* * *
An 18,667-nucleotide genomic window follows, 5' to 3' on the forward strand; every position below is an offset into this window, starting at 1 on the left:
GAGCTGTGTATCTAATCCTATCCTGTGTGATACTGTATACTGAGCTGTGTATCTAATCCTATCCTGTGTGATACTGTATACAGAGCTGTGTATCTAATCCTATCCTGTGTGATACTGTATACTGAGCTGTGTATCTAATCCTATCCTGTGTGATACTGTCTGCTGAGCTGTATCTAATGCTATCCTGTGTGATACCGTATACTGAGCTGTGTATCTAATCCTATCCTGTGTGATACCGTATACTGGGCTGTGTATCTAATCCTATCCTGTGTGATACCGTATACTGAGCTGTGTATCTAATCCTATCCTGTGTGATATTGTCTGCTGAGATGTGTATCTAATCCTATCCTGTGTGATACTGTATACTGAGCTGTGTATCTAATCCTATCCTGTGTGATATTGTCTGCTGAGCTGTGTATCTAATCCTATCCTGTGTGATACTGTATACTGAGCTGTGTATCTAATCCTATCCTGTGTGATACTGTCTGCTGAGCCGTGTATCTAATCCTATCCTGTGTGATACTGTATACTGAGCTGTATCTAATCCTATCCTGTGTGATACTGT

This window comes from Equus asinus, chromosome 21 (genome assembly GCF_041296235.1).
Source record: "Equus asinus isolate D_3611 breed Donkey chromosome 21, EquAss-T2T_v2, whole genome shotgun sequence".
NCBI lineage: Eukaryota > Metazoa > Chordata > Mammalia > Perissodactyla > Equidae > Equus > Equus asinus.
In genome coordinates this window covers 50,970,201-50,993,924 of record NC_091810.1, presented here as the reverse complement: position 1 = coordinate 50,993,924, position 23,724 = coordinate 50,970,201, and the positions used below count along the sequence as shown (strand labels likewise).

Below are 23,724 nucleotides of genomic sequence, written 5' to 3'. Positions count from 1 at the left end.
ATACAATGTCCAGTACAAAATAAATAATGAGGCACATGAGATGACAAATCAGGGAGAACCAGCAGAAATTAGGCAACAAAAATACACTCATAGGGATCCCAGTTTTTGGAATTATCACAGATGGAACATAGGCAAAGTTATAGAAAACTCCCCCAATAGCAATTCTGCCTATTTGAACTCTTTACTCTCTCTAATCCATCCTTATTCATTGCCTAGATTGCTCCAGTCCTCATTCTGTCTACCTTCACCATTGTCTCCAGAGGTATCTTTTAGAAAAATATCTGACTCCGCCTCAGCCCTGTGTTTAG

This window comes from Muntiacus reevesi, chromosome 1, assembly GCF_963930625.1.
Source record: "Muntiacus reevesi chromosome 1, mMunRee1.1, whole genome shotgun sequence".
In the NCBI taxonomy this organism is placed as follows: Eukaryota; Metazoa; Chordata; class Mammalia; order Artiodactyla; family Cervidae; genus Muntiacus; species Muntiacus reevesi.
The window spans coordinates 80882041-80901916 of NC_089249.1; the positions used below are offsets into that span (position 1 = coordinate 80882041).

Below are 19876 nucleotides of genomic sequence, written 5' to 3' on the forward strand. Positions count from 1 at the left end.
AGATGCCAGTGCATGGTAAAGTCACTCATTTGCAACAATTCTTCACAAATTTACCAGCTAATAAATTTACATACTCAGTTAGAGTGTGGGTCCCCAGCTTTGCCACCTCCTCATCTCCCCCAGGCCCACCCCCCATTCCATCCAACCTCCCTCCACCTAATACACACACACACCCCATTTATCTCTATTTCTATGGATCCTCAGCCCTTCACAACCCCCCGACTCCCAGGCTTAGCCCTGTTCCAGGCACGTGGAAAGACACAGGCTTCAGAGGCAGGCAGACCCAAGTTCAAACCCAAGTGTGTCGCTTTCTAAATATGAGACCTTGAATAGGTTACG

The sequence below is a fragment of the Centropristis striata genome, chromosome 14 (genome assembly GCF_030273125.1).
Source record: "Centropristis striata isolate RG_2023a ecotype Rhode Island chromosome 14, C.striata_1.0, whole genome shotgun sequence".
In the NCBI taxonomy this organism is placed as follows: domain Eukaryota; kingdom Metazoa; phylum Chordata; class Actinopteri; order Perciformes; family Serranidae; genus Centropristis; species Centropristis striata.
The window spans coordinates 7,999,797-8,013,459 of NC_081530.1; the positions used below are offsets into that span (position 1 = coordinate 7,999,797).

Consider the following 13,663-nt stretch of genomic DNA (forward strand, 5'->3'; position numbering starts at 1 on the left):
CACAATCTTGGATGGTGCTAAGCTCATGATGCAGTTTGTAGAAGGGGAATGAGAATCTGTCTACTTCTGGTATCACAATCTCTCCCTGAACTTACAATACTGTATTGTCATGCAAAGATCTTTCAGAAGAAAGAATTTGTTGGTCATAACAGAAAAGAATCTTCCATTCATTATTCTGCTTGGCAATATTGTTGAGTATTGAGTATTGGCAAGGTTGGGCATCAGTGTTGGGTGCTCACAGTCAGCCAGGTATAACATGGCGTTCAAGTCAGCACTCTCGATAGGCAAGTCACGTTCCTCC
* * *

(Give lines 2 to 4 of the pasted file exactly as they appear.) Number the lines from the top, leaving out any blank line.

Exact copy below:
GAGCTGTGTATCTAATCCTATCCTGTGTGATACTGTATACTGAGCTGTGTATCTAATCCTATCCTGTGTGATACTGTATACAGAGCTGTGTATCTAATCCTATCCTGTGTGATACTGTATACTGAGCTGTGTATCTAATCCTATCCTGTGTGATACTGTCTGCTGAGCTGTATCTAATGCTATCCTGTGTGATACCGTATACTGAGCTGTGTATCTAATCCTATCCTGTGTGATACCGTATACTGGGCTGTGTATCTAATCCTATCCTGTGTGATACCGTATACTGAGCTGTGTATCTAATCCTATCCTGTGTGATATTGTCTGCTGAGATGTGTATCTAATCCTATCCTGTGTGATACTGTATACTGAGCTGTGTATCTAATCCTATCCTGTGTGATATTGTCTGCTGAGCTGTGTATCTAATCCTATCCTGTGTGATACTGTATACTGAGCTGTGTATCTAATCCTATCCTGTGTGATACTGTCTGCTGAGCCGTGTATCTAATCCTATCCTGTGTGATACTGTATACTGAGCTGTATCTAATCCTATCCTGTGTGATACTGT

This window comes from Equus asinus, chromosome 21 (genome assembly GCF_041296235.1).
Source record: "Equus asinus isolate D_3611 breed Donkey chromosome 21, EquAss-T2T_v2, whole genome shotgun sequence".